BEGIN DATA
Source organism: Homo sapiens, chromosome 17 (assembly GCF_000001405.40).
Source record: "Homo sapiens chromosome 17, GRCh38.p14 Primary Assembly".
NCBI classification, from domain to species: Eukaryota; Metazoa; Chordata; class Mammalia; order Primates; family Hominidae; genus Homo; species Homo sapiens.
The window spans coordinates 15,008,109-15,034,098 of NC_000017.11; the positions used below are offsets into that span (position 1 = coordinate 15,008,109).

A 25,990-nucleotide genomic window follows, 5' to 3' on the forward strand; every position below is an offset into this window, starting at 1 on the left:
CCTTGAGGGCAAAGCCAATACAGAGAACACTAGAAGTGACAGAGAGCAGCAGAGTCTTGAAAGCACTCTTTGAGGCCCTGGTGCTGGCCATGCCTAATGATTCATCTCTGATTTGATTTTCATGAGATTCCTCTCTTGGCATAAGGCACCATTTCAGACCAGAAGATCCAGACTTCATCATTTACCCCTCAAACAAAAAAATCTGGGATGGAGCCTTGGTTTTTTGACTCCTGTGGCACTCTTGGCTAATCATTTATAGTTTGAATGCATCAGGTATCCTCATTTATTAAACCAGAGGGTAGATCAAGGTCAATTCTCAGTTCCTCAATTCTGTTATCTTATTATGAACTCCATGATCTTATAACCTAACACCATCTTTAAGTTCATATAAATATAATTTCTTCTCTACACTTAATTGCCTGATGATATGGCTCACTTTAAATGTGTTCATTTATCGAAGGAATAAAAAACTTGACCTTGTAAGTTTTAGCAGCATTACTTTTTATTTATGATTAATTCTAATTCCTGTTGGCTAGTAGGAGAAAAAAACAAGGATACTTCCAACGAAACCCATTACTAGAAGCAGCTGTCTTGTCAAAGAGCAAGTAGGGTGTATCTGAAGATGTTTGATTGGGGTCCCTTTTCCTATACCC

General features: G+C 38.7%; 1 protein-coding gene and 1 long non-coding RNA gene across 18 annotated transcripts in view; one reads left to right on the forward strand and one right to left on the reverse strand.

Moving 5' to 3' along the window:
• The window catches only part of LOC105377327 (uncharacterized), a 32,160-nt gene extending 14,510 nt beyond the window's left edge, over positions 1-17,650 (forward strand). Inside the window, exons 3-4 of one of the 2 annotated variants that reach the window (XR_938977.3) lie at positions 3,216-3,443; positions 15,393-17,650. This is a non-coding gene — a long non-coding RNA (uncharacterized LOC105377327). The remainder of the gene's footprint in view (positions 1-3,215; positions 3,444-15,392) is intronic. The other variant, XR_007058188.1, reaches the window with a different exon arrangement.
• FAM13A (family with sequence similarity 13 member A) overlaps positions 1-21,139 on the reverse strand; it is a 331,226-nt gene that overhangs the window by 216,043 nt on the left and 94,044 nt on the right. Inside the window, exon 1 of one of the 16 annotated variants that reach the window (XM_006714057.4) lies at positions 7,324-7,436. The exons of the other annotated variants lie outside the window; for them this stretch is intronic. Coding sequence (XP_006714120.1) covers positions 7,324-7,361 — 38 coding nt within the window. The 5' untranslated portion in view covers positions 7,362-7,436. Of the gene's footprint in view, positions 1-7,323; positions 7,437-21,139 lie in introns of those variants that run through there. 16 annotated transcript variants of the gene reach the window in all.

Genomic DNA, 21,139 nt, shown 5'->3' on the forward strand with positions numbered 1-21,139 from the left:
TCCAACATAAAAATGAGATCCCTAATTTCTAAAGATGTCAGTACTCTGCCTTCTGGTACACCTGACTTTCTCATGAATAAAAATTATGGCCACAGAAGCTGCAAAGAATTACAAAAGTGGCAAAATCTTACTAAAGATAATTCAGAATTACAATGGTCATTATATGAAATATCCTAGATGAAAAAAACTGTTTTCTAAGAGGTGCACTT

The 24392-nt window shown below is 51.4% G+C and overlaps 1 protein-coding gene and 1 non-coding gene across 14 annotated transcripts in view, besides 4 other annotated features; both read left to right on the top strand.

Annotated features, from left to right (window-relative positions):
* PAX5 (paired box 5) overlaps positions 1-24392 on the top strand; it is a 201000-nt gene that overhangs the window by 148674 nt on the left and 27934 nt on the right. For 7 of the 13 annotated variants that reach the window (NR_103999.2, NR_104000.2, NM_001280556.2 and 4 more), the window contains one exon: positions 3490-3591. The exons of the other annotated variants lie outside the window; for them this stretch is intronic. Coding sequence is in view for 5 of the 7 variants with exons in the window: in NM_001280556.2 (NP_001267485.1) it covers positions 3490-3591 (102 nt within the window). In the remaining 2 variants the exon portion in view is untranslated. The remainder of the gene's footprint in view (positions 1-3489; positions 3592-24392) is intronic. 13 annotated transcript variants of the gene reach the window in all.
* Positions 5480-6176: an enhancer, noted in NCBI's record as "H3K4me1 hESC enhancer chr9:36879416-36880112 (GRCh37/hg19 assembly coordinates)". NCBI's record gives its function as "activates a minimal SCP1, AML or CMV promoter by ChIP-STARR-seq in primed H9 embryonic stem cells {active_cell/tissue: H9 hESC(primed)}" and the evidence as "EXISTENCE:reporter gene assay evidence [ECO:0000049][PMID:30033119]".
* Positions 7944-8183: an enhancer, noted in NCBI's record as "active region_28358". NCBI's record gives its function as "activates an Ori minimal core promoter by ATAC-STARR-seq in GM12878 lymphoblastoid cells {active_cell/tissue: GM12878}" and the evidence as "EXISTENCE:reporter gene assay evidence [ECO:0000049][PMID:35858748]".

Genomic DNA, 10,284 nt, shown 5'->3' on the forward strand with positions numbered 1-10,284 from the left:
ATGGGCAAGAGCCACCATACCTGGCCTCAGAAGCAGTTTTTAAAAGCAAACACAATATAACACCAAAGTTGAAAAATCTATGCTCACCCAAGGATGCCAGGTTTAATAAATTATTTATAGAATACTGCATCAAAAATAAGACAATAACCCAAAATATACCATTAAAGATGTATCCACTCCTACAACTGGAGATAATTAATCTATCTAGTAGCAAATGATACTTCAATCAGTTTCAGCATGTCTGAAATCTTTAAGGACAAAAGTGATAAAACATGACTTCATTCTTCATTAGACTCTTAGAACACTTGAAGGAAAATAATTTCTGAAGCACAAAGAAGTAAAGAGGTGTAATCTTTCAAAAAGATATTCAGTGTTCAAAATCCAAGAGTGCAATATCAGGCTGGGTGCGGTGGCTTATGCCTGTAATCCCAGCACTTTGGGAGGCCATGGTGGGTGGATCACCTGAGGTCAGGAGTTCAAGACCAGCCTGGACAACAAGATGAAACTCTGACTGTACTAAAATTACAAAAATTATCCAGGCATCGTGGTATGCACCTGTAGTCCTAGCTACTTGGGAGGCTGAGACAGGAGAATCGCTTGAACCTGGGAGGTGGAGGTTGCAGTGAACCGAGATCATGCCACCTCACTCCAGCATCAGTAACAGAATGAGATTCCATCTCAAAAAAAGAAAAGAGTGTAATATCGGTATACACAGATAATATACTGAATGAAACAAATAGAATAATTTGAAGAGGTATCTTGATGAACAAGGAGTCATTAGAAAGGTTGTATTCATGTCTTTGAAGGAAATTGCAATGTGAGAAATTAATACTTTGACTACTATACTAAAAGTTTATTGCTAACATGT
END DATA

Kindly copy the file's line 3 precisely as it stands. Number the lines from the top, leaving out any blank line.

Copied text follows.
NCBI classification, from domain to species: Eukaryota; Metazoa; Chordata; class Mammalia; order Primates; family Hominidae; genus Homo; species Homo sapiens.